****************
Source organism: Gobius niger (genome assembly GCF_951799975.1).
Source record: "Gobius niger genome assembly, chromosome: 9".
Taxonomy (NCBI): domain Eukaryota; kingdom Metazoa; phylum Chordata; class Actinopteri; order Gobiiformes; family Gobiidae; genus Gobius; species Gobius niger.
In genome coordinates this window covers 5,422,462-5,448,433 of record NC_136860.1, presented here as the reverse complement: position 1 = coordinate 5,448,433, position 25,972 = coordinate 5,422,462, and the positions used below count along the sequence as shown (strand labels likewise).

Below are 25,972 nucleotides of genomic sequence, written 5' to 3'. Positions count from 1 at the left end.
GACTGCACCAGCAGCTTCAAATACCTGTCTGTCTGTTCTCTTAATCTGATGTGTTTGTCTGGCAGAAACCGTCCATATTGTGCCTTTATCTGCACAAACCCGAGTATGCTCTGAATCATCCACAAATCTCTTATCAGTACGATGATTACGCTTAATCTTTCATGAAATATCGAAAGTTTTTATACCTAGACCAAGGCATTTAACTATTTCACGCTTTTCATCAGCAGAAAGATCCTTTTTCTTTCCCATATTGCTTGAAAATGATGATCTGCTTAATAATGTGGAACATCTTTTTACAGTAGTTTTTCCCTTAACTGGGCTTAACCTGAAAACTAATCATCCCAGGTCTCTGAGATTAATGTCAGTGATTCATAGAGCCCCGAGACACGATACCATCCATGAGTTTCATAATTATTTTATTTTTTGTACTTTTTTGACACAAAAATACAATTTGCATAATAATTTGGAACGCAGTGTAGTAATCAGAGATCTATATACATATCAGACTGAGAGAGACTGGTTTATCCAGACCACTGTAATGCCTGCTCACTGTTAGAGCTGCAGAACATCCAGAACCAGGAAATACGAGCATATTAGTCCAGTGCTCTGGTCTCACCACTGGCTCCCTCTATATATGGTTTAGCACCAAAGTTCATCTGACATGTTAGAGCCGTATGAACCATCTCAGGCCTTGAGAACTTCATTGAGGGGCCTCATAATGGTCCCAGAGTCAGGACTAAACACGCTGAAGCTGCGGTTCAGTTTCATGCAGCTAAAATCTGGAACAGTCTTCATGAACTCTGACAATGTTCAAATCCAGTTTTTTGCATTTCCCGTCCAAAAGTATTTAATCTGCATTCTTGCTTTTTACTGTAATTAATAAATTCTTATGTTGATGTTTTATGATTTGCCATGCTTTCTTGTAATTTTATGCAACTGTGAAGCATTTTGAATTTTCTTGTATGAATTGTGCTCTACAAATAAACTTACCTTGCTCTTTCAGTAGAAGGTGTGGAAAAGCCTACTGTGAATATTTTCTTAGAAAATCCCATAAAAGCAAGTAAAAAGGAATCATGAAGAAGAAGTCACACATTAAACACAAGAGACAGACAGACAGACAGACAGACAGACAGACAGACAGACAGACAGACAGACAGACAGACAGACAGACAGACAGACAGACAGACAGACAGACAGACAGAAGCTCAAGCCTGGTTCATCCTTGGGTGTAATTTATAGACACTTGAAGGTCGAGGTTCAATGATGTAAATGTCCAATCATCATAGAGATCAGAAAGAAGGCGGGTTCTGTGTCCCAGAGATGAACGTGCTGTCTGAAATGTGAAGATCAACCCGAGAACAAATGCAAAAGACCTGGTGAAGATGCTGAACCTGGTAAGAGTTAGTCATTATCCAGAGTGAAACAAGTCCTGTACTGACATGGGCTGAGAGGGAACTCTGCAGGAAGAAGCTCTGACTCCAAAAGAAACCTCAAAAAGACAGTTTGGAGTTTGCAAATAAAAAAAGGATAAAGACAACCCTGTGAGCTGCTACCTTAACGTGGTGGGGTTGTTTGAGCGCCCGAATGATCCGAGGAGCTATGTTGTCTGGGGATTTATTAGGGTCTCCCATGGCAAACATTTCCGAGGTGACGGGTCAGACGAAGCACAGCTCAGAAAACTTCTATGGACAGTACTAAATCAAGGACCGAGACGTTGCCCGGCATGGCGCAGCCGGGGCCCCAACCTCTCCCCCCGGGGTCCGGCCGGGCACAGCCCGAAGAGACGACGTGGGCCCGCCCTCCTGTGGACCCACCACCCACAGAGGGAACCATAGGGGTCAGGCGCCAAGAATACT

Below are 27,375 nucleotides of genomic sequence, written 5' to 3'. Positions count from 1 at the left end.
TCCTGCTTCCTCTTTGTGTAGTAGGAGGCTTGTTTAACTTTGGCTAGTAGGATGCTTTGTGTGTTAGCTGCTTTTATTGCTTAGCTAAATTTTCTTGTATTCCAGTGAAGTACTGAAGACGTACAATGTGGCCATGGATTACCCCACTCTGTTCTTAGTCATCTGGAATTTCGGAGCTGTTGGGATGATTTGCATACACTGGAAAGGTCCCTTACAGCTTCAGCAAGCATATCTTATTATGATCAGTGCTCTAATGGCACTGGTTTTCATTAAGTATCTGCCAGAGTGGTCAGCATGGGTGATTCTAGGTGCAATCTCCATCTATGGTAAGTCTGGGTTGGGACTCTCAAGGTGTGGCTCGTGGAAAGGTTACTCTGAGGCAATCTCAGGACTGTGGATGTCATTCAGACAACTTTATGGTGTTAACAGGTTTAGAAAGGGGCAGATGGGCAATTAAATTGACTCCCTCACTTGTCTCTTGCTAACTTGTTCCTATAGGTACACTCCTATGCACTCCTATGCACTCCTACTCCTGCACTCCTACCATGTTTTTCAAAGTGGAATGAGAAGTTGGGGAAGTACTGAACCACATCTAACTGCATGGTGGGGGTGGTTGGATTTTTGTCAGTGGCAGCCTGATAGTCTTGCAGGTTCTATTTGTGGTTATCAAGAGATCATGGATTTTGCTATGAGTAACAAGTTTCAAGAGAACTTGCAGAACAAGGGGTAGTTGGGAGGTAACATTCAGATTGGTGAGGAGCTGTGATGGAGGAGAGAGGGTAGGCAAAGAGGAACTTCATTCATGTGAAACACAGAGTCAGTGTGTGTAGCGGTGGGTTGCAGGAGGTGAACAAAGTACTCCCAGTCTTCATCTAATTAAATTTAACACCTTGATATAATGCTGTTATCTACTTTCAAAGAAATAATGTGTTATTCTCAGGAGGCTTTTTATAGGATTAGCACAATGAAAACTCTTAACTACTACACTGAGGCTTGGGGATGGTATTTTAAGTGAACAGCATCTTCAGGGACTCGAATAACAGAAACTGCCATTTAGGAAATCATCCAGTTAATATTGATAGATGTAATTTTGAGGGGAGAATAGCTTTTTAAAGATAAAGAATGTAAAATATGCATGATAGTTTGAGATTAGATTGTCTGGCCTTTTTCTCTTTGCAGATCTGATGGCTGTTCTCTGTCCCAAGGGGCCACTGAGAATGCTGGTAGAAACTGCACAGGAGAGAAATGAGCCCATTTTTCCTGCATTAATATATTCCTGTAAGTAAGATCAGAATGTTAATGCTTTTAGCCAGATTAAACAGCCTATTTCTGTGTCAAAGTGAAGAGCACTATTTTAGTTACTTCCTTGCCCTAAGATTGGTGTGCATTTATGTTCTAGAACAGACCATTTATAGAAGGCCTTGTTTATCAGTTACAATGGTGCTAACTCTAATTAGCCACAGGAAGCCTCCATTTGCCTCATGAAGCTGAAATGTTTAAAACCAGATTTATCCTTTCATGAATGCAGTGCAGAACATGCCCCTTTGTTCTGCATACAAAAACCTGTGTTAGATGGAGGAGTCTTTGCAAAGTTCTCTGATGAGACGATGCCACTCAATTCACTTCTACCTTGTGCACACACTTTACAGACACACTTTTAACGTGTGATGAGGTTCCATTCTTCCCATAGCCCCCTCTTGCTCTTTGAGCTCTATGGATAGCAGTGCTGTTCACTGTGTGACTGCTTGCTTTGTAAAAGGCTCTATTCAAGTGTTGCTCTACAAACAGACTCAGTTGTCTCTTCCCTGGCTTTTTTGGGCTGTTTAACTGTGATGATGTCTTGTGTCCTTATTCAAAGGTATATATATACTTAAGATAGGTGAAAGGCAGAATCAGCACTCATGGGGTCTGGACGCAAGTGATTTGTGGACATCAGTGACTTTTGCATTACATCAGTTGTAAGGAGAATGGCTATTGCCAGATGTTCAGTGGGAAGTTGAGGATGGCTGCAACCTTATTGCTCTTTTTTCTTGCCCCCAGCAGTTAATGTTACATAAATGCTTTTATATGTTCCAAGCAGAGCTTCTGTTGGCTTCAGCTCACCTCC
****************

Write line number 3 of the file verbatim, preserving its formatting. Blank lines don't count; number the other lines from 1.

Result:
Taxonomy (NCBI): domain Eukaryota; kingdom Metazoa; phylum Chordata; class Actinopteri; order Gobiiformes; family Gobiidae; genus Gobius; species Gobius niger.